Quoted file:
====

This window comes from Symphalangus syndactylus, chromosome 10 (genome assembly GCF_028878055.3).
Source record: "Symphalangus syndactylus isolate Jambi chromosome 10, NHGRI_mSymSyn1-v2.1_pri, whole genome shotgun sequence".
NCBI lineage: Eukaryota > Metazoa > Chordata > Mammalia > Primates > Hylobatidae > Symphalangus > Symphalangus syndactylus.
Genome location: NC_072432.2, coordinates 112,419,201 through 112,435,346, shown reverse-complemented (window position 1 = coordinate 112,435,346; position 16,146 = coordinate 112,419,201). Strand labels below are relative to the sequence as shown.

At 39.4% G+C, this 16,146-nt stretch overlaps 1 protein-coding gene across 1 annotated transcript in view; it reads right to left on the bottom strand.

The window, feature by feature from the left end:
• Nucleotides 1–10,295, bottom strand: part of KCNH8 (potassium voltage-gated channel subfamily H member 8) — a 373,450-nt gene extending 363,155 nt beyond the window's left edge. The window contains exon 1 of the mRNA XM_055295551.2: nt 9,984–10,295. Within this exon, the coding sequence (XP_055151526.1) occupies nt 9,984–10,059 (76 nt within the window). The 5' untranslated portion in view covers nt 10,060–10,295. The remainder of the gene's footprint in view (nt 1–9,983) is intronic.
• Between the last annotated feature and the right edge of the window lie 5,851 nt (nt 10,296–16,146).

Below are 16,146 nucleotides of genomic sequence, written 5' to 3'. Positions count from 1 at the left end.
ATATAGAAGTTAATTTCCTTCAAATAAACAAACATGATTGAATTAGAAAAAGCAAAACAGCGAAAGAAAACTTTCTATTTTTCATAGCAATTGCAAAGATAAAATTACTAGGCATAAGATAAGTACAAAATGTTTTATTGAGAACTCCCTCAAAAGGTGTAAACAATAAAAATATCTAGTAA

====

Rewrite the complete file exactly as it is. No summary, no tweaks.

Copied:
This window comes from Symphalangus syndactylus, chromosome 10 (genome assembly GCF_028878055.3).
Source record: "Symphalangus syndactylus isolate Jambi chromosome 10, NHGRI_mSymSyn1-v2.1_pri, whole genome shotgun sequence".
NCBI lineage: Eukaryota > Metazoa > Chordata > Mammalia > Primates > Hylobatidae > Symphalangus > Symphalangus syndactylus.
Genome location: NC_072432.2, coordinates 112,419,201 through 112,435,346, shown reverse-complemented (window position 1 = coordinate 112,435,346; position 16,146 = coordinate 112,419,201). Strand labels below are relative to the sequence as shown.

At 39.4% G+C, this 16,146-nt stretch overlaps 1 protein-coding gene across 1 annotated transcript in view; it reads right to left on the bottom strand.

The window, feature by feature from the left end:
• Nucleotides 1–10,295, bottom strand: part of KCNH8 (potassium voltage-gated channel subfamily H member 8) — a 373,450-nt gene extending 363,155 nt beyond the window's left edge. The window contains exon 1 of the mRNA XM_055295551.2: nt 9,984–10,295. Within this exon, the coding sequence (XP_055151526.1) occupies nt 9,984–10,059 (76 nt within the window). The 5' untranslated portion in view covers nt 10,060–10,295. The remainder of the gene's footprint in view (nt 1–9,983) is intronic.
• Between the last annotated feature and the right edge of the window lie 5,851 nt (nt 10,296–16,146).

Below are 16,146 nucleotides of genomic sequence, written 5' to 3'. Positions count from 1 at the left end.
ATATAGAAGTTAATTTCCTTCAAATAAACAAACATGATTGAATTAGAAAAAGCAAAACAGCGAAAGAAAACTTTCTATTTTTCATAGCAATTGCAAAGATAAAATTACTAGGCATAAGATAAGTACAAAATGTTTTATTGAGAACTCCCTCAAAAGGTGTAAACAATAAAAATATCTAGTAA